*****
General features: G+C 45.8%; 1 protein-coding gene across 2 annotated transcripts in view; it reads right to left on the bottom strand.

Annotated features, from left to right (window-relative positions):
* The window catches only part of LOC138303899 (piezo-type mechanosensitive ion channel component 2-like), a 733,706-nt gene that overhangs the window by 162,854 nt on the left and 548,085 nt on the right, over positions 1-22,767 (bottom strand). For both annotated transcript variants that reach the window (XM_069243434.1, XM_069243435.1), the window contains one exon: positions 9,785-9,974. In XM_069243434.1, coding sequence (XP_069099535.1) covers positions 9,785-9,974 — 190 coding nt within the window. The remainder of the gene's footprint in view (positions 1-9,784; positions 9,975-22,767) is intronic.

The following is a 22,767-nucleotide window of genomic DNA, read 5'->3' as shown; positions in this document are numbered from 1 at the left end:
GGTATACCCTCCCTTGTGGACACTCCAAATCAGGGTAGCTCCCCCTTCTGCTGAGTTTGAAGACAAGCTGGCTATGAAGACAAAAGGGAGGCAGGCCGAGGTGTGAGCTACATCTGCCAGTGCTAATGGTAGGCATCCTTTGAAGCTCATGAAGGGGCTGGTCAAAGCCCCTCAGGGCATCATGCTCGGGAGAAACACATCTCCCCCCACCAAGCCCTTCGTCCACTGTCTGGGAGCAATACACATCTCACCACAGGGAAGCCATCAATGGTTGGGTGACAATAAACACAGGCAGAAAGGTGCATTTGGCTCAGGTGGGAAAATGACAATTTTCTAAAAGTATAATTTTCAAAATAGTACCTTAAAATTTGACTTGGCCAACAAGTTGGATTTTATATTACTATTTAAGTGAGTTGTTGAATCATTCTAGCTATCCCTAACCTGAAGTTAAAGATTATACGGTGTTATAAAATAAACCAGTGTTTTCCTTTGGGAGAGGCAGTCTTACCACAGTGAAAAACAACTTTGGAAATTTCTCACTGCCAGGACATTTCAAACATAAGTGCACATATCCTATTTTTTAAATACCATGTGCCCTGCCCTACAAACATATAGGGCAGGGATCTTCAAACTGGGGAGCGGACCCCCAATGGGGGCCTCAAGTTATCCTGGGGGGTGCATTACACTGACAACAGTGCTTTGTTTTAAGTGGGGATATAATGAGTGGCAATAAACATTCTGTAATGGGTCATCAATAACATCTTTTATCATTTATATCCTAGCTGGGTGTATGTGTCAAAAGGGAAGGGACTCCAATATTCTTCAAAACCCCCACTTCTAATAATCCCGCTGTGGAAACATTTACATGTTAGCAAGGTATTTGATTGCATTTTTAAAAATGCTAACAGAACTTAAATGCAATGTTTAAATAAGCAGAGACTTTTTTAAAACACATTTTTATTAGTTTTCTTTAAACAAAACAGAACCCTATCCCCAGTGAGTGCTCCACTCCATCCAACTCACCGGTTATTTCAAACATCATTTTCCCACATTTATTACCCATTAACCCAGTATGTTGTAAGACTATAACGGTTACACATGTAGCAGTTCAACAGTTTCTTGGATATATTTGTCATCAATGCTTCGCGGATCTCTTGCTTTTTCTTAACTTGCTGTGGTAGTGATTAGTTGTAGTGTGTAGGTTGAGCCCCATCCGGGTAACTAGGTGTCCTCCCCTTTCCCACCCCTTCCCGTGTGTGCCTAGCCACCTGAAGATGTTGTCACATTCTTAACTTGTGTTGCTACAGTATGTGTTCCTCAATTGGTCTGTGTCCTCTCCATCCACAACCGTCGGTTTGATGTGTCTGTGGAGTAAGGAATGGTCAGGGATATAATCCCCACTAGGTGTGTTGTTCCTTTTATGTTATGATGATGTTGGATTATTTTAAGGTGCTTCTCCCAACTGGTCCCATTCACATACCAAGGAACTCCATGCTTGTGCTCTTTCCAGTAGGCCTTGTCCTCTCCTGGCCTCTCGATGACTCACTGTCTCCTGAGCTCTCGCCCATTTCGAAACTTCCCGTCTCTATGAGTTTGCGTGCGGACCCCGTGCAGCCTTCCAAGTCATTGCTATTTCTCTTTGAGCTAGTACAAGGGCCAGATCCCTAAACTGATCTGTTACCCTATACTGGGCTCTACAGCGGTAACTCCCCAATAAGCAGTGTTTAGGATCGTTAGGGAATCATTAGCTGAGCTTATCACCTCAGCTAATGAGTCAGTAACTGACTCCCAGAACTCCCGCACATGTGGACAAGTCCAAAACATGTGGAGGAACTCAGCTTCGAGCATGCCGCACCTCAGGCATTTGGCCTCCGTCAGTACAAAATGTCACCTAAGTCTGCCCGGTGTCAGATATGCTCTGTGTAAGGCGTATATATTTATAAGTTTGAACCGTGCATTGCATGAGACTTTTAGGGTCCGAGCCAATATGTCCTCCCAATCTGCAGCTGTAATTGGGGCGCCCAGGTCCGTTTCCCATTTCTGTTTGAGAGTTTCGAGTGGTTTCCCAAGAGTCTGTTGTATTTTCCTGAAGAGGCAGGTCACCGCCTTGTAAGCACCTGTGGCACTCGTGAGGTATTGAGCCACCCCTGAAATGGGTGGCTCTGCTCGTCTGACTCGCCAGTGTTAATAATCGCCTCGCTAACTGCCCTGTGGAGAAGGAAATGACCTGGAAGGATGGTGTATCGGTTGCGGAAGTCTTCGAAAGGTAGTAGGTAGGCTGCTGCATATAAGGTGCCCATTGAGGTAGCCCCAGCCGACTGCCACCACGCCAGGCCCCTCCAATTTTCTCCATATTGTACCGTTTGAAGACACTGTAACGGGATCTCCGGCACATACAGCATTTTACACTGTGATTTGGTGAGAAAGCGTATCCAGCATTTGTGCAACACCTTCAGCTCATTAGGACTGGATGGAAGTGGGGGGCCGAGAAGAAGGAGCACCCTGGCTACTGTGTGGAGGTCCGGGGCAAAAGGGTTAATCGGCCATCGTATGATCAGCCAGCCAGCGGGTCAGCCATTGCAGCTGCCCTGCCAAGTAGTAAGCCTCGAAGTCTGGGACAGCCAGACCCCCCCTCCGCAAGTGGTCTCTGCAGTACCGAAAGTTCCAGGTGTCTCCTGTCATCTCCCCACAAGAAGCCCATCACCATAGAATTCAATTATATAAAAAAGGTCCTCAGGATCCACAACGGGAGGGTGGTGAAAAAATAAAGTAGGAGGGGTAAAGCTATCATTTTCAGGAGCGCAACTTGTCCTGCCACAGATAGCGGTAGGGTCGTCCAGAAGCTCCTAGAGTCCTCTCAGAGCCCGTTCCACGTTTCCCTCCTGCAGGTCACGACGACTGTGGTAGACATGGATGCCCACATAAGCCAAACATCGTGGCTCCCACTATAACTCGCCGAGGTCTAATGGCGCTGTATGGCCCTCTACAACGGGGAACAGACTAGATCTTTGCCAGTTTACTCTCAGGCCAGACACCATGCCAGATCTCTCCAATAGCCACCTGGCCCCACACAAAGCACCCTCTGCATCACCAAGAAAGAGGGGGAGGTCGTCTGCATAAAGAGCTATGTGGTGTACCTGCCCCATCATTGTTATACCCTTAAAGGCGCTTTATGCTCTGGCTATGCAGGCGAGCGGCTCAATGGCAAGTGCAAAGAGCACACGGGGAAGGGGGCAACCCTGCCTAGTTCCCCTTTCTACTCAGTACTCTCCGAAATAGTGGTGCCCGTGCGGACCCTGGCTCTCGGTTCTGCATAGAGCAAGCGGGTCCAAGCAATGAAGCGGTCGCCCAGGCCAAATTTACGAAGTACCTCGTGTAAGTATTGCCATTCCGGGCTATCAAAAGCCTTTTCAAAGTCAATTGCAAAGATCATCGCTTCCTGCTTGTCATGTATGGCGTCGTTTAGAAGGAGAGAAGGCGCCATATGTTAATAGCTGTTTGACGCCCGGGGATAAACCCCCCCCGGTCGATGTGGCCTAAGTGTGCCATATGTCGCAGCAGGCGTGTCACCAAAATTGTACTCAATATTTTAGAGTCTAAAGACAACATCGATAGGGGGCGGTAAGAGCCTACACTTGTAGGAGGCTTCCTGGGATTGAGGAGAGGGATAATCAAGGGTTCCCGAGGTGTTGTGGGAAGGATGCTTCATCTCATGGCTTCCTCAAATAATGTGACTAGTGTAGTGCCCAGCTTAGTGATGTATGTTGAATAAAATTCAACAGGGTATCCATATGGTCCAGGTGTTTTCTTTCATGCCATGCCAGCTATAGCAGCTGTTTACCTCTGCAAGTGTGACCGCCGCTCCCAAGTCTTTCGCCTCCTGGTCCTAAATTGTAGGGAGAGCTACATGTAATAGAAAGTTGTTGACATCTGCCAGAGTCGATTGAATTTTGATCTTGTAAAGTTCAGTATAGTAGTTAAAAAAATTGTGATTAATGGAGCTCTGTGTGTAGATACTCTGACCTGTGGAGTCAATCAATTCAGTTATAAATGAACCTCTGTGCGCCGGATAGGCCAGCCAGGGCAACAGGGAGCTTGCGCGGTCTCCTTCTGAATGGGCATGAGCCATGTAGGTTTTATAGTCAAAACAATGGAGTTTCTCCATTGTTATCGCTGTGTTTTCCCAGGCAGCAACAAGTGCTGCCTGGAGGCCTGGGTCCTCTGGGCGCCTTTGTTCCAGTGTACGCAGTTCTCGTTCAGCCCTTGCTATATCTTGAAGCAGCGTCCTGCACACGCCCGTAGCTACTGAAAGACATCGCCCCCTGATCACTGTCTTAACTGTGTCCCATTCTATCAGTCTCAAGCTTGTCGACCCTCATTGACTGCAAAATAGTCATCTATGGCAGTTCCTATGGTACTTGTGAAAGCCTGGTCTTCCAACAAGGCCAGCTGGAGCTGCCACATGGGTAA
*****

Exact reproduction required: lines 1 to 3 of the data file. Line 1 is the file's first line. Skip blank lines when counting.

General features: G+C 45.8%; 1 protein-coding gene across 2 annotated transcripts in view; it reads right to left on the bottom strand.

Annotated features, from left to right (window-relative positions):
* The window catches only part of LOC138303899 (piezo-type mechanosensitive ion channel component 2-like), a 733,706-nt gene that overhangs the window by 162,854 nt on the left and 548,085 nt on the right, over positions 1-22,767 (bottom strand). For both annotated transcript variants that reach the window (XM_069243434.1, XM_069243435.1), the window contains one exon: positions 9,785-9,974. In XM_069243434.1, coding sequence (XP_069099535.1) covers positions 9,785-9,974 — 190 coding nt within the window. The remainder of the gene's footprint in view (positions 1-9,784; positions 9,975-22,767) is intronic.